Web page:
Forming Your Action Team

Building an Action Team in 6 Easy Steps

  1. Keep the Group Small (10 – 20): make sure that people know that they don’t have to do everything or even act daily. Some will feel inspired each day just to read an e-mail update. A weekly group e-mail update is a way to seed ideas and ask people to do small, manageable actions. Always be encouraging.

 

  1. Build Relationships: it is much easier to ask someone to do something if you have a relationship with them. Get to know each other (if you don’t already) and meet face to face once a month.

 

  1. Identify Interests and Styles: learn about what the people in your group are interested in. Do people need to work together? Does the group coalesce around one or two specific interests for deeper, longer sustaining actions? Do some like to research, do others like to phone, or march, or make art, or. . .?  We all have core working styles and ways we like to approach politics.  Get to know interests either in the group setting or having intentional one on one meetings or phone conversations.

 

  1. Break Down the Word Political: the word politics means different things to all kinds of people. But in a small group setting, you don’t have to be a professional, or even follow politics that much.  Politics is a very core way that we have power in our society. And, power comes in all forms. It could be simply the daily act of saying “I prefer my country to represent X than Y.” The best politics come from living your values each day.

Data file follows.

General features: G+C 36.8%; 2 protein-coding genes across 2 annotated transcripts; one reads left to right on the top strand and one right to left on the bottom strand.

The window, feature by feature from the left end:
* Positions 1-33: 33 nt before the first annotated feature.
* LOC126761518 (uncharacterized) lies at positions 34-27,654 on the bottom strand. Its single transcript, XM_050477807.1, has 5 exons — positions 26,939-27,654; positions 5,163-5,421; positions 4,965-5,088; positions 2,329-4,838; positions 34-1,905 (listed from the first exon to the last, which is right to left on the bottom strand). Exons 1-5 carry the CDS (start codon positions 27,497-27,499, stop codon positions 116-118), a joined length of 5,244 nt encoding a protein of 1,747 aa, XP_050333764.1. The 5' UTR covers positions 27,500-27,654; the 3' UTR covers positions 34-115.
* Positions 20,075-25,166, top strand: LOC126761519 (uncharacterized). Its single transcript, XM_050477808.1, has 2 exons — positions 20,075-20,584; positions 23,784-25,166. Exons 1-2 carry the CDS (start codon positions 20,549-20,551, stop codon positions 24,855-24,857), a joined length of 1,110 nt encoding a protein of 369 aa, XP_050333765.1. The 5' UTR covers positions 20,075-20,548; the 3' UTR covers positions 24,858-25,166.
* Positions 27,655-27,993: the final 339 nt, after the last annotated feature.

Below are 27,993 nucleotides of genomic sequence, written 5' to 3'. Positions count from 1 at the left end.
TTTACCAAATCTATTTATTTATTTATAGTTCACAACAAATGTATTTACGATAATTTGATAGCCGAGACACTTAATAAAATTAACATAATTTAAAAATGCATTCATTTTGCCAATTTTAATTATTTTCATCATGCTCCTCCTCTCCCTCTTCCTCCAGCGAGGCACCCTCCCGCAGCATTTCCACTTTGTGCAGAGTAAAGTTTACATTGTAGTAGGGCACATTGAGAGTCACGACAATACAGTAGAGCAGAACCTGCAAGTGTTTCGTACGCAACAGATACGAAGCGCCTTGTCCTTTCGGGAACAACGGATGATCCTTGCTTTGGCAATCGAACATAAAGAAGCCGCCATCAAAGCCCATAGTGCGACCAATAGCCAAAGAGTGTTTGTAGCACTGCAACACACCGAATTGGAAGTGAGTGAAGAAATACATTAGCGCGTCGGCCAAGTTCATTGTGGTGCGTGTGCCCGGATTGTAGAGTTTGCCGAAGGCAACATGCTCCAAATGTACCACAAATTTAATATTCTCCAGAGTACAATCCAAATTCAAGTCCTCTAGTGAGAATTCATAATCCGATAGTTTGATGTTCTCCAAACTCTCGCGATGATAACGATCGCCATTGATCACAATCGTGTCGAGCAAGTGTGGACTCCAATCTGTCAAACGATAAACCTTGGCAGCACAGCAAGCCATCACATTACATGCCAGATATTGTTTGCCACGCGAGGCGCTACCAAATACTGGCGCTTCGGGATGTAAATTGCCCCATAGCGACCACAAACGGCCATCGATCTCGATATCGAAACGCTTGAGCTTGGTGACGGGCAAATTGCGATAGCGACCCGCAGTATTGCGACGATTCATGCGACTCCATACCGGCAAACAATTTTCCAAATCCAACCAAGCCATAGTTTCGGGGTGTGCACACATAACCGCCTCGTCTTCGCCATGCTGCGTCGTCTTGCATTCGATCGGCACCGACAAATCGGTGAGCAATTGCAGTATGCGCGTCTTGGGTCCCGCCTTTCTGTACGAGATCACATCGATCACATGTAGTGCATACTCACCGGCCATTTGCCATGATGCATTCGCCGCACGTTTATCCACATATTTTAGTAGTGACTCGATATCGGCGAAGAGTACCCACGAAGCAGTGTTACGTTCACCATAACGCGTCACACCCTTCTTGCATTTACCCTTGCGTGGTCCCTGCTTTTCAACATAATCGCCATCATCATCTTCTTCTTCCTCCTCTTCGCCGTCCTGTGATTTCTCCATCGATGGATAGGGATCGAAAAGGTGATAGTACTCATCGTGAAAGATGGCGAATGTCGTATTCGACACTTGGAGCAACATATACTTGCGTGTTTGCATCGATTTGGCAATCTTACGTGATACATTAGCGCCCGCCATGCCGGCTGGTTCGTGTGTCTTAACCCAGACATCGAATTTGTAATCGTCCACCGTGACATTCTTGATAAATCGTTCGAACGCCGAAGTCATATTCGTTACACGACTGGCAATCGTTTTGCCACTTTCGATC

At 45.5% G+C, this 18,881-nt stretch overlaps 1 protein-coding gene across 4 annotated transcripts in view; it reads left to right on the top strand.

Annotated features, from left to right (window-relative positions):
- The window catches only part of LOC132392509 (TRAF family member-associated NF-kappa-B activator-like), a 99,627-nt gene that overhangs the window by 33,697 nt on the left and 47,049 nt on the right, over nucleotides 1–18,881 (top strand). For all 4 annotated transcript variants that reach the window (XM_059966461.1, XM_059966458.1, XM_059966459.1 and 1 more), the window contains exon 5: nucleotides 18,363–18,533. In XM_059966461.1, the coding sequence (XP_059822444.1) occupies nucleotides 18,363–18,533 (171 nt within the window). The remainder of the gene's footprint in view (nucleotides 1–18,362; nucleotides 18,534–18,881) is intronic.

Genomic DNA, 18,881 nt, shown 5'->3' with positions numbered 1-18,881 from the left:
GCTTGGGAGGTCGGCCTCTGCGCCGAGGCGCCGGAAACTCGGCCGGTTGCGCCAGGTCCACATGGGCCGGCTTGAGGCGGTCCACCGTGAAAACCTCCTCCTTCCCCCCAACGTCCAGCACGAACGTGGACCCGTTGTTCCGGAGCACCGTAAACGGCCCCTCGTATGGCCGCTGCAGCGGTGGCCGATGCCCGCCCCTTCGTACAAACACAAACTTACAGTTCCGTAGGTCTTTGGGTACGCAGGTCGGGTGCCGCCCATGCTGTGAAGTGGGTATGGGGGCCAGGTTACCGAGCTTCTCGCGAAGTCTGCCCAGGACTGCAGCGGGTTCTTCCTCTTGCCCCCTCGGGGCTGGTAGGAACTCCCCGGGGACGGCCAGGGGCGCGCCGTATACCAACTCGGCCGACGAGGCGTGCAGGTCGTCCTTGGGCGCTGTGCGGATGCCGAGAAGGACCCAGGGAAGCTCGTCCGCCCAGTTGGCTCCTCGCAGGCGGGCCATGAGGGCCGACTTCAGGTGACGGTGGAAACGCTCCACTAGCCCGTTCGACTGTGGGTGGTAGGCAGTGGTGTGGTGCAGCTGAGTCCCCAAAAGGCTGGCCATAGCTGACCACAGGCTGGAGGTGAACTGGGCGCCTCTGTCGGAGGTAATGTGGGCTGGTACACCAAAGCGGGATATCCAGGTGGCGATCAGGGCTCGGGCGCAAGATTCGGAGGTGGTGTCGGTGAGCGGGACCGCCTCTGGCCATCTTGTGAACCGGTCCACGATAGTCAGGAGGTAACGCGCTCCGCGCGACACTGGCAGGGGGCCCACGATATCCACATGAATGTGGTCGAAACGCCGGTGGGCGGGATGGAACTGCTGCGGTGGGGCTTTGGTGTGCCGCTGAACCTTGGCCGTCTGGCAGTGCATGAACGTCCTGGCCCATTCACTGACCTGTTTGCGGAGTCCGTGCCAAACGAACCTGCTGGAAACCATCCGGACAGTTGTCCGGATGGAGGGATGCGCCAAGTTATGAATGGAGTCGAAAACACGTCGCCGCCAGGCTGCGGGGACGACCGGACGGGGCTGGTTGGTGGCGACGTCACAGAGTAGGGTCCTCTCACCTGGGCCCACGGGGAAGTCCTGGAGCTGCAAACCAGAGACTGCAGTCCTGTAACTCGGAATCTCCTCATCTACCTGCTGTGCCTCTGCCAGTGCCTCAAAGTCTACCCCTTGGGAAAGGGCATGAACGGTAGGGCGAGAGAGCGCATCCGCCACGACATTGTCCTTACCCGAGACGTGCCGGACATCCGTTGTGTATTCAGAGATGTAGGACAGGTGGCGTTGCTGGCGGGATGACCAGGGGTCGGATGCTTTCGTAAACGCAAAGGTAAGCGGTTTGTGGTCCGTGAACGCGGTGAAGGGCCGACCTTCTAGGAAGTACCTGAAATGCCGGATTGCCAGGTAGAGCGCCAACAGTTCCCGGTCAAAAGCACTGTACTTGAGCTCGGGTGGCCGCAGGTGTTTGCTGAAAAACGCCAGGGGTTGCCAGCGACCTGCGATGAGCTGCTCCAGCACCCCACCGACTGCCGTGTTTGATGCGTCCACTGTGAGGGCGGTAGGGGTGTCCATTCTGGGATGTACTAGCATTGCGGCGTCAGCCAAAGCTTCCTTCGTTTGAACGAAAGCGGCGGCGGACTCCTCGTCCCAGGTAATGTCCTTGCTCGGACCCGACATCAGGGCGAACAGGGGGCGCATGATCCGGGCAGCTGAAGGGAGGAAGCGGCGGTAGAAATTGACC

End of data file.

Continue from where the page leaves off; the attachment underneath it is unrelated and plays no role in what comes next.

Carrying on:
1. Build Relationships on Common Ground: organizing is more than “getting people to do what you want them to do.”  People act out of their values, more than around issues or interests.  Values are the core principles that motivate us to act. But the actions can be many and varied.

 

  1. Respect-Empower-Include: over the years, I searched for “my people” but didn’t truly feel included until Organizing for Action (OFA) came along where the underlying basis of all organizing included this mantra. You didn’t have to be an expert. You didn’t have to know anyone, or be in a certain “club.”  OFA took all comers and found ways to plug everyone in. It truly built a fusion coalition of all shapes and stripes.  People don’t have to believe exactly what you believe, and people don’t have to adopt your exact method.  We don’t know what will ultimately work or who will ultimately be inspired and transformed.  So, we take all comers and work with people where they are. Everyone has a contribution to make. Politics is about all of us acting on our values each day.

Resources for Learning to Organize:

Resistance School (Harvard)

Wellstone Action

Highlander Research and Education Center